By Humeyra Pamuk
WASHINGTON (Reuters) - U.S. Secretary of State Antony Blinken on Wednesday said the challenge of deconfliction across Gaza, where the Israeli military has intensified its campaign against Hamas, was the top obstacle to ensuring humanitarian aid reaches people in need.
Speaking in a hybrid town hall for State Department employees worldwide that Reuters observed, Blinken said Washington was pushing the Israelis "every day" to get more aid into the densely populated enclave and better protect civilians.
"Within the south, the single biggest problem is deconfliction: Making sure that the humanitarians know that they can go some place safely, to get the aid that's gotten into Gaza to places in Gaza that actually need it," Blinken said in response to a question.
"That's an ongoing effort and an ongoing push. We're pushing on every single one of these lines every day. And we're also intensely pushing on the need to better protect civilians."
Aid agencies in Gaza are struggling to move and communicate as Israel keeps up its bombardment of both Gaza City in the north and parts of Khan Younis in the south.
At the start of the war, after a Hamas assault on Israel on Oct. 7 that killed more than 1,200 people, Israel announced it was cutting off all supplies to Gaza. It later agreed to let in humanitarian aid but far less is entering now than before Oct 7.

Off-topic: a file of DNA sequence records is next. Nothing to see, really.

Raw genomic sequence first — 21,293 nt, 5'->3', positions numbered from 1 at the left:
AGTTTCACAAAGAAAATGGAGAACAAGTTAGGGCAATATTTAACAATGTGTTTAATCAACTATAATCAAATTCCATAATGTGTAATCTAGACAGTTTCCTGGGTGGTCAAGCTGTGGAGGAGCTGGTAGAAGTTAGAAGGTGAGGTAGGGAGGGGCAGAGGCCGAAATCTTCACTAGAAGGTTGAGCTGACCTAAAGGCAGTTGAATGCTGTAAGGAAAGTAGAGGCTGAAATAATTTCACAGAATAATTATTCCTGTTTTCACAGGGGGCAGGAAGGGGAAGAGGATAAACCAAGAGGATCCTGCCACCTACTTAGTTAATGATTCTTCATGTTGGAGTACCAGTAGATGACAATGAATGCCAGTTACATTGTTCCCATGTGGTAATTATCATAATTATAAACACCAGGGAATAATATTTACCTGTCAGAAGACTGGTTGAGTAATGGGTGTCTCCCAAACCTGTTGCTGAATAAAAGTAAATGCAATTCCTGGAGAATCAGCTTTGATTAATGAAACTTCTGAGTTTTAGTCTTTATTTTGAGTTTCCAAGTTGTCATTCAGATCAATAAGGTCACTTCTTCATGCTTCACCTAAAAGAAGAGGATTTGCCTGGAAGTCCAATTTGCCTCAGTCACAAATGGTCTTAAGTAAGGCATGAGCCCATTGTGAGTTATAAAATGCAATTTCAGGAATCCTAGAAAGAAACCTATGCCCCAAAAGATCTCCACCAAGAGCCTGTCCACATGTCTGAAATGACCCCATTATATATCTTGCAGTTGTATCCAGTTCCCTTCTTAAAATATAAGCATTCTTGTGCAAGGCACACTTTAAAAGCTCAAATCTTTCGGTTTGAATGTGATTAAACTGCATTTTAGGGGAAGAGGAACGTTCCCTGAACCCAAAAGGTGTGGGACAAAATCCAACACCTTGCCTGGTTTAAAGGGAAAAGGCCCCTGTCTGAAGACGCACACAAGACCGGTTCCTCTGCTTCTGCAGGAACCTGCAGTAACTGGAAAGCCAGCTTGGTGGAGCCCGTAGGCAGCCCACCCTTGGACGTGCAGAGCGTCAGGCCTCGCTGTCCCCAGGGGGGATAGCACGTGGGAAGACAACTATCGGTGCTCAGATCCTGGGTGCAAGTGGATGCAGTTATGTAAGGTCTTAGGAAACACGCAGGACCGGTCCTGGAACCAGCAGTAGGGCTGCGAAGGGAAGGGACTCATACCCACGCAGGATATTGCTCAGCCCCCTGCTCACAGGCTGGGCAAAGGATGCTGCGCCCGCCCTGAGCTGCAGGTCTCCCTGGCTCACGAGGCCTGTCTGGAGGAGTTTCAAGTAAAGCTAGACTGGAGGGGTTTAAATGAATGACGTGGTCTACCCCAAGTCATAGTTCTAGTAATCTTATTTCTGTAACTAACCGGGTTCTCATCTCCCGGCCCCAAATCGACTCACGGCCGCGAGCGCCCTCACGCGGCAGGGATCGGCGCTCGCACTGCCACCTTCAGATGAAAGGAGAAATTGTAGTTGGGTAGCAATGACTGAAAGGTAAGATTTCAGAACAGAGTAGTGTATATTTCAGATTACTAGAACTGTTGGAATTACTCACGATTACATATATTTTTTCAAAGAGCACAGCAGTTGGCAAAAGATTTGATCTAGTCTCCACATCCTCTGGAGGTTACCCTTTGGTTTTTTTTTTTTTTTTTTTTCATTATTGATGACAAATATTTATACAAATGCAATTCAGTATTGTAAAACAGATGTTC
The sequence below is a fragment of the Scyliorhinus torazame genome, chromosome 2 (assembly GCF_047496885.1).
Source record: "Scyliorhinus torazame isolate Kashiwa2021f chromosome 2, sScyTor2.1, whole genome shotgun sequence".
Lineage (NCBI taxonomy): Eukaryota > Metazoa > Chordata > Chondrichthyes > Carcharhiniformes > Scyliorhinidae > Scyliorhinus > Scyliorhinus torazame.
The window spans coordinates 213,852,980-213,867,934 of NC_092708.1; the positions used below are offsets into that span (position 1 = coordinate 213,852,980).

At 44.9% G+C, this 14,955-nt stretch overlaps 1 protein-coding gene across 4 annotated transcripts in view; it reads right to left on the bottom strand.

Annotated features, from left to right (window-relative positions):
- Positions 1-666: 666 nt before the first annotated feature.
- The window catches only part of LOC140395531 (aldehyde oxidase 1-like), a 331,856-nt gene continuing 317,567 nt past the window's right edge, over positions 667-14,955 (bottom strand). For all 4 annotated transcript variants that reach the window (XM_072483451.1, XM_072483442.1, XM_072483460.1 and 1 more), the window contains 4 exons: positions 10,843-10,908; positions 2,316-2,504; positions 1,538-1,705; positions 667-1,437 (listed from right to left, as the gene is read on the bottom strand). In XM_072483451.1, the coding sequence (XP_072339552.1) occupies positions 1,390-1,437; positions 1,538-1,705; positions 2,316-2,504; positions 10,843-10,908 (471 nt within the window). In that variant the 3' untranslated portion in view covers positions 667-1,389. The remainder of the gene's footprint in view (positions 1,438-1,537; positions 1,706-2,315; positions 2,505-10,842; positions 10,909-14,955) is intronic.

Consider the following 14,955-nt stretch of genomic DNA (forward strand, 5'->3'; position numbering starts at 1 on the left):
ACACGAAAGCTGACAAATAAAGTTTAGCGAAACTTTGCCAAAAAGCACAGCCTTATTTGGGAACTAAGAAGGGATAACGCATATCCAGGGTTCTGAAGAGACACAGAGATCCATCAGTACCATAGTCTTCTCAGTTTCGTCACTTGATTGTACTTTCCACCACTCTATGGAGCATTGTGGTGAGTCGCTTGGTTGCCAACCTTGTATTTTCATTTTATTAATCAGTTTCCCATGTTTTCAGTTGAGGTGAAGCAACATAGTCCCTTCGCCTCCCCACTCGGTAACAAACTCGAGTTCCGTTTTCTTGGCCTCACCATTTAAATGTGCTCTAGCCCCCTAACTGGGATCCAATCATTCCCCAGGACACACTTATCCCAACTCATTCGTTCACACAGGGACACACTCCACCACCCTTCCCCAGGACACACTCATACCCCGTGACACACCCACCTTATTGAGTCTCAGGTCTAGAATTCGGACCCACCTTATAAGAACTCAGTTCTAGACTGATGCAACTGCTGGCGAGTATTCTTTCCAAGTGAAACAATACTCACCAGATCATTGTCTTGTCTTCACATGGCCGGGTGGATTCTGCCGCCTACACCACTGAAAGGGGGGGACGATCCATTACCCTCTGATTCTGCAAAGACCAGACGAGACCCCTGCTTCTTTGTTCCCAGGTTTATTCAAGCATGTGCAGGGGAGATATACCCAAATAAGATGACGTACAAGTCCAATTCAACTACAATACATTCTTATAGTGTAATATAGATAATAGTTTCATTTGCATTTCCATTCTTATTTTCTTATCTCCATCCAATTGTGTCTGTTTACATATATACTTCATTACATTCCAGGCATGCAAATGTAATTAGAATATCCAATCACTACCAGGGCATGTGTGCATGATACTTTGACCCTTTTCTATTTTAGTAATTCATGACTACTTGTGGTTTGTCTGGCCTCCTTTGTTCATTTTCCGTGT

Israel's military campaign in Gaza has killed at least 26,900 Palestinians since Oct. 7, health authorities in the Hamas-run enclave say.
Intense fighting in the north was also an obstacle for aid distribution and for a U.N. assessment mission, a move agreed with Israel during Blinken's visit earlier this month but not implemented.
CALLING FOR CEASEFIRE
The administration of U.S. President Joe Biden, including Blinken at the State Department, has faced growing criticism from within the government over its policy on the Israel-Hamas war. Hundreds of U.S. government employees have advocated for a ceasefire in Gaza.
At Wednesday's meeting, about 20% of the nearly 190 questions posted in the virtual chatroom were about Gaza. Some diplomats asked why the administration wasn't calling for a ceasefire while others questioned why Washington was still sending weapons to Israel.
Other questions related to U.S. protection of Israel, combating antisemitism and the well-being of Israeli hostages.
Highlighting divisions, one employee asked in the chat why calling for a ceasefire was "so politically fraught" while another asked "why isn't anyone asking Hamas" to cease fire.
(Reporting by Humeyra Pamuk; Editing by Cynthia Osterman)